One major obstacle arises when practice theory is applied to Luther’s liturgical texts. The research object of modern practice theory is a contemporary, concrete practice. But Luther’s liturgical writings are neither contemporary nor meant as liturgical practical agendas for use in 16th-century Northern Europe. Instead, it would be more accurate to regard them as Luther’s reflections on liturgical practice. As written reflections, however, they do contain a wide array of performative instructions, reconfigurations of material objects, and reflections on space and interaction. One way of operationalising contemporary practice theory in relation to old written sources is to emphasise and illuminate the issues at the heart of practice theory: performative instructions, body, material objects, speech acts, spaces, interactions etc. By turning to this approach, contemporary theory sheds light on some fascinating aspects of a transfiguration of practice, and helps clarify the social and societal images embedded, developed and sustained in the Eucharistic practice.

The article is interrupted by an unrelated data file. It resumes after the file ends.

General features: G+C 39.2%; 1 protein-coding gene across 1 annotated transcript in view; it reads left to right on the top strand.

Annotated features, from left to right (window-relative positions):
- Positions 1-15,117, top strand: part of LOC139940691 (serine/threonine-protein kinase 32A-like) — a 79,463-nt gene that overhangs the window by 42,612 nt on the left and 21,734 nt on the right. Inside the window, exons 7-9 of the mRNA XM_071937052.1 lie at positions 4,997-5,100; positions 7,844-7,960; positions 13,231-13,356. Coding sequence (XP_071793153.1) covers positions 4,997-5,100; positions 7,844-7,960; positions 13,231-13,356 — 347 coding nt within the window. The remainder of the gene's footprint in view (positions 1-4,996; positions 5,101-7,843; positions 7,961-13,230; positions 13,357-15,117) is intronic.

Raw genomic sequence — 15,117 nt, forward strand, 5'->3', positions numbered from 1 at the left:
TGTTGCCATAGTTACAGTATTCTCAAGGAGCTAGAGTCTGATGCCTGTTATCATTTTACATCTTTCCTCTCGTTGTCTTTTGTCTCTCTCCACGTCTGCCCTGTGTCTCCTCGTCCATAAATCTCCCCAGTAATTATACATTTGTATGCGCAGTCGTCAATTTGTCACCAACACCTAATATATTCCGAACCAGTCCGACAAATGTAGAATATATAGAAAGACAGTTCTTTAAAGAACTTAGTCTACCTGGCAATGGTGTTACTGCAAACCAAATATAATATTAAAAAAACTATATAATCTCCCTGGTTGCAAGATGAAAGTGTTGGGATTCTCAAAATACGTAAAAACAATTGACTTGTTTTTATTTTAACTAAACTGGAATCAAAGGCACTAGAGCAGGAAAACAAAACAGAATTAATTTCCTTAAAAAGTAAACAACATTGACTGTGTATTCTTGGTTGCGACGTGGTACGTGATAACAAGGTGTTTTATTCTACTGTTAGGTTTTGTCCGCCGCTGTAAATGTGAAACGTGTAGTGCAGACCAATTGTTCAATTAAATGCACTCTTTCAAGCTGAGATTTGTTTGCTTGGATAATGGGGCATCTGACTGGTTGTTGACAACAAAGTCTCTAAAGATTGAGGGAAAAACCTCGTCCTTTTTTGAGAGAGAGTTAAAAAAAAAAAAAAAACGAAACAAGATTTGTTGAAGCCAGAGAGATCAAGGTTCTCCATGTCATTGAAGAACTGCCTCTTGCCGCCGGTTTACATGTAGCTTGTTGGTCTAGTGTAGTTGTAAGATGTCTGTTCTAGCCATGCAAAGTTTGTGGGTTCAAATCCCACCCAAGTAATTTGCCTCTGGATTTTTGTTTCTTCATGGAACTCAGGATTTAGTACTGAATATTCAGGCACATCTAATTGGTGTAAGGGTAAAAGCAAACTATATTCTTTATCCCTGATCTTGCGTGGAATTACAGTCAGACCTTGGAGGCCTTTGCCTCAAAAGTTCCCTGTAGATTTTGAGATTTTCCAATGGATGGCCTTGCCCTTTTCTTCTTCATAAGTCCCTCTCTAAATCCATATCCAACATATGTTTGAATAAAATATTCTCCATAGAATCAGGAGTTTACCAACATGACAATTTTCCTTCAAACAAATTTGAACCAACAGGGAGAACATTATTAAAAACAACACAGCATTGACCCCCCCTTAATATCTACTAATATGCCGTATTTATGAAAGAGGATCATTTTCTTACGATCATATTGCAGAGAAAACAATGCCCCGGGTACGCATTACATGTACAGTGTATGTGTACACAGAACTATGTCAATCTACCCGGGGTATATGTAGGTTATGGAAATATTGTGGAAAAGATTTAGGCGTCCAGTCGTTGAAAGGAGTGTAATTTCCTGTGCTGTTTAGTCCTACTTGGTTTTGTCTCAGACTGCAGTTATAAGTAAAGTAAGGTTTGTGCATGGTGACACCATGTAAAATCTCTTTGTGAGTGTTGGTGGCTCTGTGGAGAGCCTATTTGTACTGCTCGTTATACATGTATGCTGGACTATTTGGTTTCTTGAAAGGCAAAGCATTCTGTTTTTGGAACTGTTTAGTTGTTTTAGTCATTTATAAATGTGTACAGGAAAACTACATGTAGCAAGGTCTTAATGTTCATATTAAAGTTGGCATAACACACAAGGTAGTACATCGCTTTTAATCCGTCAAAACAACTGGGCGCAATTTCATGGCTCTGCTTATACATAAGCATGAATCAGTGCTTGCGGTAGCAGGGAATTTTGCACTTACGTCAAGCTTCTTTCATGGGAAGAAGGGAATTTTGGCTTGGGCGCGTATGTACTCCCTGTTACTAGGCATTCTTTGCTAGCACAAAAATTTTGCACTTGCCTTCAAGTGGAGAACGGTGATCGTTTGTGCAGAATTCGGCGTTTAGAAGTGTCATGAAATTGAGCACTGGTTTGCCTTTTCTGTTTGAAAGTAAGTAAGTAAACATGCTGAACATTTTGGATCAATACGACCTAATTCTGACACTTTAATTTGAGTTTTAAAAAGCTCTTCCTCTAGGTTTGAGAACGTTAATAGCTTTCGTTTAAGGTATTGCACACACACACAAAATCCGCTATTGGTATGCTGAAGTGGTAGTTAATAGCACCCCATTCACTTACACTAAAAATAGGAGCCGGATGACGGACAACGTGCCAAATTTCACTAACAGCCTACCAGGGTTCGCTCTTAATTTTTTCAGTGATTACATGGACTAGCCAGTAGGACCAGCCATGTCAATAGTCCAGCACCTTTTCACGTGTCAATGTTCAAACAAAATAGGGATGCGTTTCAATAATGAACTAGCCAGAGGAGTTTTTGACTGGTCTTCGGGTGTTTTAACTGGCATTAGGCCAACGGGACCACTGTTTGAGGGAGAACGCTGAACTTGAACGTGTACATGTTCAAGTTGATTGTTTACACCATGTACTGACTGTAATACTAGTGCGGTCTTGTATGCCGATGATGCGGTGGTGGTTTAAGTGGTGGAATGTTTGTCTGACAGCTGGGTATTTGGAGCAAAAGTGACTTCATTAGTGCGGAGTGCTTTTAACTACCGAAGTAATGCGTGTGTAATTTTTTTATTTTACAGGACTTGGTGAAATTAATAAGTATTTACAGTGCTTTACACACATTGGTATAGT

Examples from Luther